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Gear Review: 55 Collection Hard Jacket

Product: 55 Collection Hard Jacket Made in: Barcelona Cost: €480 (US $510)
It’s likely you’ve never heard of 55 Collection; the Barcelona-based leather goods company is relatively small and has only been on the scene for a few years. So, allow me to introduce you to a company that’s making some of the best-looking and unique motorcycle jackets out there at the moment.

Adopting the “non serviam” nonconformist attitude that seems to run through a lot of Spain’s motorcycling culture (check out the crazy/beautiful custom works of El Solitario MC, for example), 55 Collection’s jackets may split opinion because of the company’s willingness to make jackets that are fashionable – that is to say, jackets that have a strong fashion element. The old dudes will decry hipsterism or some such thing. And indeed, I’ll admit that when company founder Aitor Gonzalez offered me a chance to try out one of his jackets I naturally defaulted to the most conservative of his offeri…

Looking forward to INTERMOT

Bring this bike to the UK, Victory!
For those of us riding in the northern hemisphere, cooler weather is beginning to creep in. Especially in the mornings, some folks are already clicking on their heated gear. Within the next month or two, leaves on trees will change, providing visually stunning riding for those lucky enough to live near a deciduous forest. 

Autumn is a great time to ride, but it brings with it a kind of melancholy because it means the return of what the ancient Celts used to call The Long Dark: winter. Here in the UK, most of us can ride through those months but it is often an unpleasant experience. In other parts of the northern hemisphere, snow will fall, ice will form, and only those with the greatest of derring-do will venture out on two wheels.

Thankfully, this time of year brings us a few things to keep our spirits up: trade and consumer motorcycle shows, where the newest and coolest bikes are most often revealed.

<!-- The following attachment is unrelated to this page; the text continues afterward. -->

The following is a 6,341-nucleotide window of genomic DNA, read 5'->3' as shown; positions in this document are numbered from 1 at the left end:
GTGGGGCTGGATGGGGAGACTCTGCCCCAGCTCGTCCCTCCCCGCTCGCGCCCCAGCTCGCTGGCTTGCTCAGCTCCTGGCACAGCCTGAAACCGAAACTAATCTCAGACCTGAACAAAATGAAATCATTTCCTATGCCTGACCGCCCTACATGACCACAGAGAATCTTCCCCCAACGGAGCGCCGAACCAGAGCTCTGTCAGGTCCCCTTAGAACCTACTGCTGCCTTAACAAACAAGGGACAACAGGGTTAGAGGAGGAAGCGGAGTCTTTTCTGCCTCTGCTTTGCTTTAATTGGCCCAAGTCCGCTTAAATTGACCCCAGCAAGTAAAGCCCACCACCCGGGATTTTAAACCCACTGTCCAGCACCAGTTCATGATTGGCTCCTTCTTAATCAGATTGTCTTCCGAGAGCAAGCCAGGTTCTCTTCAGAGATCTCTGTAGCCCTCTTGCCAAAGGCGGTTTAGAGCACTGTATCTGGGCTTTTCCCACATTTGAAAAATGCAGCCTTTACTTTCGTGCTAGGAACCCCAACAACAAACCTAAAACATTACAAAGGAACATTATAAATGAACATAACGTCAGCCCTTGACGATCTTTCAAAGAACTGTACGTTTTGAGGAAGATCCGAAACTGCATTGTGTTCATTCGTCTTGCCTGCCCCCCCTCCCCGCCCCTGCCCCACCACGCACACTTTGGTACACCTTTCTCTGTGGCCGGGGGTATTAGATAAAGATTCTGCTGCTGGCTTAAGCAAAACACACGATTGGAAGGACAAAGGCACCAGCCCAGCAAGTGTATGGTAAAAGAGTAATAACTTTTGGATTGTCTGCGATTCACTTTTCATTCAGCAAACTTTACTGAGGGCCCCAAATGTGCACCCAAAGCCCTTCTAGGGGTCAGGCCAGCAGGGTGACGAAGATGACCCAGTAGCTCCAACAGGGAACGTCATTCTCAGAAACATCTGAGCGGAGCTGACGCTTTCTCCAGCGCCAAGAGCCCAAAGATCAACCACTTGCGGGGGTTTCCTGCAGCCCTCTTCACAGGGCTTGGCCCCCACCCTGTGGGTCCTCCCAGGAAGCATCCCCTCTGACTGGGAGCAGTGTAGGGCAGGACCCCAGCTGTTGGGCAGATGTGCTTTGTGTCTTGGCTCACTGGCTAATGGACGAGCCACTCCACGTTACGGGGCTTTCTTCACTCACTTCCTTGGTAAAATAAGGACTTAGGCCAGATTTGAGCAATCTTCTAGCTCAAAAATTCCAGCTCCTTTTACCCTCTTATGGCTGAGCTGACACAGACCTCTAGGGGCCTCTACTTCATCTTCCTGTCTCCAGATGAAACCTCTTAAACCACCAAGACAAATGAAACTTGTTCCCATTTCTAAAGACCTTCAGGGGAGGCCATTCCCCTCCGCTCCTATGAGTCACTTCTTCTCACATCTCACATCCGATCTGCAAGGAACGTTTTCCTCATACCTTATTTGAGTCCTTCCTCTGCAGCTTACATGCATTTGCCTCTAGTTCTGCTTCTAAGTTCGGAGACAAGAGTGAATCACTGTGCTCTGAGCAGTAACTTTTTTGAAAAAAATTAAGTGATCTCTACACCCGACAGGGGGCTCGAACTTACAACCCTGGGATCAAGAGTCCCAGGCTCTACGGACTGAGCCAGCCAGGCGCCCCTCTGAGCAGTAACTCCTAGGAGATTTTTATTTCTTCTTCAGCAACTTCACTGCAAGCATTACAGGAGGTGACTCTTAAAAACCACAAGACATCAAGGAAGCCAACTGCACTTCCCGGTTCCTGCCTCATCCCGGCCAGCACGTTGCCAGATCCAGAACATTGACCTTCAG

One such show is Motorcycle Live, which takes place in Birmingham in November. I'm considering going because the event includes the opportunity to test ride a number of bikes whilst also trying out top-level gear. Tickets to the show cost £17 (US $28) and getting there will inevitably mean doing the 125-mile ride to Birmingham in the rain. So, whether I am motivated to go will depend to a certain extent on what happens at a different show: INTERMOT.

One of the world's largest trade fairs for motorcycles, INTERMOT will take place in Cologne, Germany, during the first week of October. The event draws roughly 250,000 visitors and is generally the point when we see a whole host of new models revealed. In the build up to the event there have been all kinds of leaks and rumours, to the extent that I'm half inclined to ride all the way to Germany just to be a part of it.

Maybe next year. Such a trip would require far more planning and money than I have right now, so I'll just have to live it vicariously. In the meantime, here are a few things I'm hoping to see come from INTERMOT:

An ABS-equipped Victory Gunner
I'm probably the only who cares, but Victory are announcing their European 2015 model year line up at INTERMOT. I'd expect it to be pretty similar to the disappointing line up already announced in the United States. But it's worth noting that the 2014 European line up was not exactly the same. The Gunner still hasn't shown up on our shores, whereas we have three different versions of the Hammer (as opposed to one in the United States). Additionally, many manufacturers offer slightly different specs on European models than those sold in the United States. For example, ABS is already standard on all Harley-Davidson machines sold; it will be standard on the Indian Scout when it arrives in March. So, I'd love to see the Gunner finally brought over here -- equipped with the ABS that will be required in the European Union from 2016.

Some sort of magical other thing from Victory